Chapter 7 Bankruptcy: The Schedule I Form


Being granted a discharge of all (or even most) of your debts is a huge help for those who have fallen too deep into debt to get out on their own. Whether due to financial missteps, unforeseen medical bills or a significant life event (divorce, disability, etc) – getting in over your head does happen, and it doesn’t mean you’re a bad person. In fact, the simple act of reading this post means that you’re ready to climb back out of debt and start fresh.

With all of that being said, filing for bankruptcy is not a simple process, nor is it one that you should ever attempt to go alone. Regardless of your opinion of your ability to file for bankruptcy on your own, doing so is not advisable. It is surprisingly easy to make substantial mistakes on bankruptcy paperwork. This is due to the fact that the required forms, documentation, petitions, schedules, summaries and declarations are quite numerous and detailed.

One of the most important bankruptcy documents in both chapter 7 and chapter 13 bankruptcies is the Schedule I form. Schedule I is where you will list all of your income. You must include income from any and all sources, as well as your spouse’s income (if applicable).

Many people make critical errors when filling out Schedule I, which leads to dismissal of their bankruptcy case. This is only one of many reasons why you absolutely need to work with a New Jersey bankruptcy attorney if you plan to file for chapter 7 or chapter 13.

Although it may seem obvious, lying on any of your bankruptcy paperwork is strictly prohibited and may constitute bankruptcy fraud, which is a punishable crime. A public example of this playing out is Teresa and Joe Giudice, a married couple from NJ who were convicted of bankruptcy fraud and spent time in prison. Their crime? Falsifying documents.

Your NJ bankruptcy attorney will ensure that all of your paperwork is accurate, including the Schedule I form. You must be up front with your attorney when it comes to providing all sources of income. Do not attempt to cover up or hide any form of income from your attorney.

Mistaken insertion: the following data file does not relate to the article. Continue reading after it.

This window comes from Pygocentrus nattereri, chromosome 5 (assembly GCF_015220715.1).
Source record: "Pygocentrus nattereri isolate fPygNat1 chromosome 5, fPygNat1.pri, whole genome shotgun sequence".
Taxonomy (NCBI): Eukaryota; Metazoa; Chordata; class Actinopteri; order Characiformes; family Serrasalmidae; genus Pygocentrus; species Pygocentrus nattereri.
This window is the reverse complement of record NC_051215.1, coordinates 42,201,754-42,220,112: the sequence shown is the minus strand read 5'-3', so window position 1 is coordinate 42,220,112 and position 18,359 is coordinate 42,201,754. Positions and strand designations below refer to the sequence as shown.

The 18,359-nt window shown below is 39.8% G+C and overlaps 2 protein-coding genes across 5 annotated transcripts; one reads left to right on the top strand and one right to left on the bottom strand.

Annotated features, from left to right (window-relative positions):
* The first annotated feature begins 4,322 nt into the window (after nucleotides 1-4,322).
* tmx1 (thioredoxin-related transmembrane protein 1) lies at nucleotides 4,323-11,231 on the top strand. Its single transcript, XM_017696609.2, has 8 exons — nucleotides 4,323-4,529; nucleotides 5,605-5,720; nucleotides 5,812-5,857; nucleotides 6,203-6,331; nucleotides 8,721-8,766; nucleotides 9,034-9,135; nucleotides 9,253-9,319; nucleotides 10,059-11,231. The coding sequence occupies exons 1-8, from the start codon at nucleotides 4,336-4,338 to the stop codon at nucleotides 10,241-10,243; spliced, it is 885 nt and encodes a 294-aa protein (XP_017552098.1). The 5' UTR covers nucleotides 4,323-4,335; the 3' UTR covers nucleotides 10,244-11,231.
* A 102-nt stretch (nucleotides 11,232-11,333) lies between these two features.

One of the very first documents you’ll file related to your bankruptcy is form 122A-1, the first in a series of 3 forms that will determine if you qualify to file for bankruptcy based on your income from the most recent 6 months. Sometimes confused with Schedule I, Form 122A-1 is filed first and is the initial portion of the Means Test. If your income is determined to fall below the state median income, you will qualify to file for chapter 7. If your income is above the state median income, you’ll move on to form 122A-1Supp and 122A-2 to look more closely at your funds and expenses in order to determine if you qualify for chapter 13.

If you’re approved to file for either chapter 7 or chapter 13 bankruptcy, your next step will be to sit down with your NJ bankruptcy lawyer to fill out the Schedule I form, where you will officially declare all of your current income. It’s likely that the numbers on your Schedule I form will differ slightly from the figures on form 122A-1 for the Means Test, because Schedule I asks for your current income.

Remember: you must include all forms of income on Schedule I, even sources of income you think “no one would ever know about” and your spouse’s income.

Your bankruptcy attorney will be able to assist you in filling out Schedule 1, along with all other paperwork throughout your bankruptcy case. For more information about filing for bankruptcy in New Jersey, visit our bankruptcy blog home page and search for answers to your specific questions.

Image credit: B. DeBrincat

2 Responses to Chapter 7 Bankruptcy: The Schedule I Form

  1. Pingback: New Jersey Bankruptcy: The Forms | Veitengruber Law

  2. Pingback: NJ Bankruptcy: The Forms | Veitengruber Law

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